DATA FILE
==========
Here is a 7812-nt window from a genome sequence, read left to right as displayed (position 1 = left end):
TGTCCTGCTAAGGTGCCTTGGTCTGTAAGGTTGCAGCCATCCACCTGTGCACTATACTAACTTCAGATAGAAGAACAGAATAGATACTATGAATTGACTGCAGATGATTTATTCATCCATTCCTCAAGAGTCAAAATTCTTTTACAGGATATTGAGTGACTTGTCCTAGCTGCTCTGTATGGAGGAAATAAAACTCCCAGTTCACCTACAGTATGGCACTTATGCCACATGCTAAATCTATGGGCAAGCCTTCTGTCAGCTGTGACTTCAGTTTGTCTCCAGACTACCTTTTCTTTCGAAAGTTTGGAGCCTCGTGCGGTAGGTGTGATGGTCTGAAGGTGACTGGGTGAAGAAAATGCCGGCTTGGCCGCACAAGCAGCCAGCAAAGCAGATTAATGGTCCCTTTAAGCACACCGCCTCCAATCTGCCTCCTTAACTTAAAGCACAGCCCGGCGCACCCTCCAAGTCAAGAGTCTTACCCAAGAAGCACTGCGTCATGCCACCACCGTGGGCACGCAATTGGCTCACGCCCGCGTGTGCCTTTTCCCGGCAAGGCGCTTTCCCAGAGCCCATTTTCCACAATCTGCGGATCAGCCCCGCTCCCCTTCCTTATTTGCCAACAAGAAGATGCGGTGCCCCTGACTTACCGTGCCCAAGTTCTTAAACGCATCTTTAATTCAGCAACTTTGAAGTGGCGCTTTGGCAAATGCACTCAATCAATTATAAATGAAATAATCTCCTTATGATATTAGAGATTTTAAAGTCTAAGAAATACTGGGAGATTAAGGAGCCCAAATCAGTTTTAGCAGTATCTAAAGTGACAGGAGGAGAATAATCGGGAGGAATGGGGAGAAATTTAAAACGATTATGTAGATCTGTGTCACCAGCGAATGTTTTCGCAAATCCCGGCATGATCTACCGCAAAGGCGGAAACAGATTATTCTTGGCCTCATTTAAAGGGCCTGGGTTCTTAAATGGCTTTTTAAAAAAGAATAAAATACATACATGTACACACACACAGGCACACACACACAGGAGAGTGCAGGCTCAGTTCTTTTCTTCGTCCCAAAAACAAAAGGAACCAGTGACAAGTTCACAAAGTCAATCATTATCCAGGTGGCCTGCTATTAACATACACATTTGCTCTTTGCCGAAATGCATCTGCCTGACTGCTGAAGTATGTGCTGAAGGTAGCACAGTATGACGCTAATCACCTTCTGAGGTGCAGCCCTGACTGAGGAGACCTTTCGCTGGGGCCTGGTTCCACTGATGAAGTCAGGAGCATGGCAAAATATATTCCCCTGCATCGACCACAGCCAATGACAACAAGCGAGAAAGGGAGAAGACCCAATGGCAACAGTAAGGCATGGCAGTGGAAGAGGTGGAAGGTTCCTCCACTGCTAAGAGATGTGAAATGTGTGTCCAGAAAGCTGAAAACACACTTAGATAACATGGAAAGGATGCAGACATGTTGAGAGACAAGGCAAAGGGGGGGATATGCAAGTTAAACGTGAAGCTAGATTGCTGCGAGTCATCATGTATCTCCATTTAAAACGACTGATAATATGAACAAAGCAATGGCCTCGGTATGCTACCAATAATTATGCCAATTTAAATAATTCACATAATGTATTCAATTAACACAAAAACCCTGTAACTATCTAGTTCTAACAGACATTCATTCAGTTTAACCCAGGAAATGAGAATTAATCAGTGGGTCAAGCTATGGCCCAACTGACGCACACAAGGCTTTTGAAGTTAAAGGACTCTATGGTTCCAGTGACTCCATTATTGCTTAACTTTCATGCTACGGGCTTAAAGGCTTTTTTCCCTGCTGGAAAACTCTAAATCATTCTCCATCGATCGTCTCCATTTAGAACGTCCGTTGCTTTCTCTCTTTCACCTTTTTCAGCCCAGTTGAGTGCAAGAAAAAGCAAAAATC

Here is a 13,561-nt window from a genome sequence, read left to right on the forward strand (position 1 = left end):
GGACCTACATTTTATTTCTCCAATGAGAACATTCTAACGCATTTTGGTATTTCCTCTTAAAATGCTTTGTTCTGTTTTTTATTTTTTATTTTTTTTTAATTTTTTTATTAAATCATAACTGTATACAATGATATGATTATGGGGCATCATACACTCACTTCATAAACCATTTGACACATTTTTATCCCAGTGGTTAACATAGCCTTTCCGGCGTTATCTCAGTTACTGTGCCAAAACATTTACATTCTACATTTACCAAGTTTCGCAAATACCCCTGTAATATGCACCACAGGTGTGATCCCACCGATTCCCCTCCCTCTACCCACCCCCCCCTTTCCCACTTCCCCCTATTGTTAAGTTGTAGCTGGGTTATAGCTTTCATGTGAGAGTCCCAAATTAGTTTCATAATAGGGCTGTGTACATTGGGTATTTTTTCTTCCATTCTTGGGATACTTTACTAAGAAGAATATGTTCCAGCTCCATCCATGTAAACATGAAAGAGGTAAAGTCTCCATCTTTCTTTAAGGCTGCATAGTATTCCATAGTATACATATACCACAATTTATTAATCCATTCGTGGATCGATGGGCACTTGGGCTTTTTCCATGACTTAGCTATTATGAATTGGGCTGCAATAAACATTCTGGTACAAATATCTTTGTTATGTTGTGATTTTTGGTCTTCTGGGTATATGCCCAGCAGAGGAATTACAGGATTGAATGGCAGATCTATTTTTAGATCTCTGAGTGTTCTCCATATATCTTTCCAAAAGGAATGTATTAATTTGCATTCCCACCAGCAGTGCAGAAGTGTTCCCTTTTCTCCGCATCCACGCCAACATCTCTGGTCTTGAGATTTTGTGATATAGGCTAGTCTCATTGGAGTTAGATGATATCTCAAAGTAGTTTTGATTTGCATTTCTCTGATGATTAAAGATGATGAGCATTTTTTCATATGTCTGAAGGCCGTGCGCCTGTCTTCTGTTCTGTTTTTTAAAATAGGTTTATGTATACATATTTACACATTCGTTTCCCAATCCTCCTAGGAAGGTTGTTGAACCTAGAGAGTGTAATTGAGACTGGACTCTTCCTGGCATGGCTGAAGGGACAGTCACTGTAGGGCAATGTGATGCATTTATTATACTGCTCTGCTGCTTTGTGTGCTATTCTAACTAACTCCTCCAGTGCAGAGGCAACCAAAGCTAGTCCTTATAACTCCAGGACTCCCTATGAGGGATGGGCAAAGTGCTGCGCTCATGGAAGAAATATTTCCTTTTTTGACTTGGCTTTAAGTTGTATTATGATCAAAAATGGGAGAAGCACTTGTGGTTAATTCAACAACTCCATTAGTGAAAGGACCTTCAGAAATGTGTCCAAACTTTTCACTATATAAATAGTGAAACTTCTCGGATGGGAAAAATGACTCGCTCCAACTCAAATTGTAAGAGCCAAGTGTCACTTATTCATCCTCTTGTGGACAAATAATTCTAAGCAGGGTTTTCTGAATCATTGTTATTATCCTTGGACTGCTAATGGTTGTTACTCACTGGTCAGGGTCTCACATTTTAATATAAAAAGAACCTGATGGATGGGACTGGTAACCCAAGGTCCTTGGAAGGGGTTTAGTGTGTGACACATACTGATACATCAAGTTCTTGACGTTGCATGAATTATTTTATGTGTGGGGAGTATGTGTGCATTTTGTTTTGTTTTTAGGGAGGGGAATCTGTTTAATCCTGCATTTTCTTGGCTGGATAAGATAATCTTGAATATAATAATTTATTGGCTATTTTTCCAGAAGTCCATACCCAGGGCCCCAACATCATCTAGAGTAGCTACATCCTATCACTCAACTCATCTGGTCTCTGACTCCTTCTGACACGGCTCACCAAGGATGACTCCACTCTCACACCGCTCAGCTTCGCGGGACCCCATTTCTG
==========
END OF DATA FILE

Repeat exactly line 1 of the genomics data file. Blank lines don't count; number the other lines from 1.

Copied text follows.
Here is a 7812-nt window from a genome sequence, read left to right as displayed (position 1 = left end):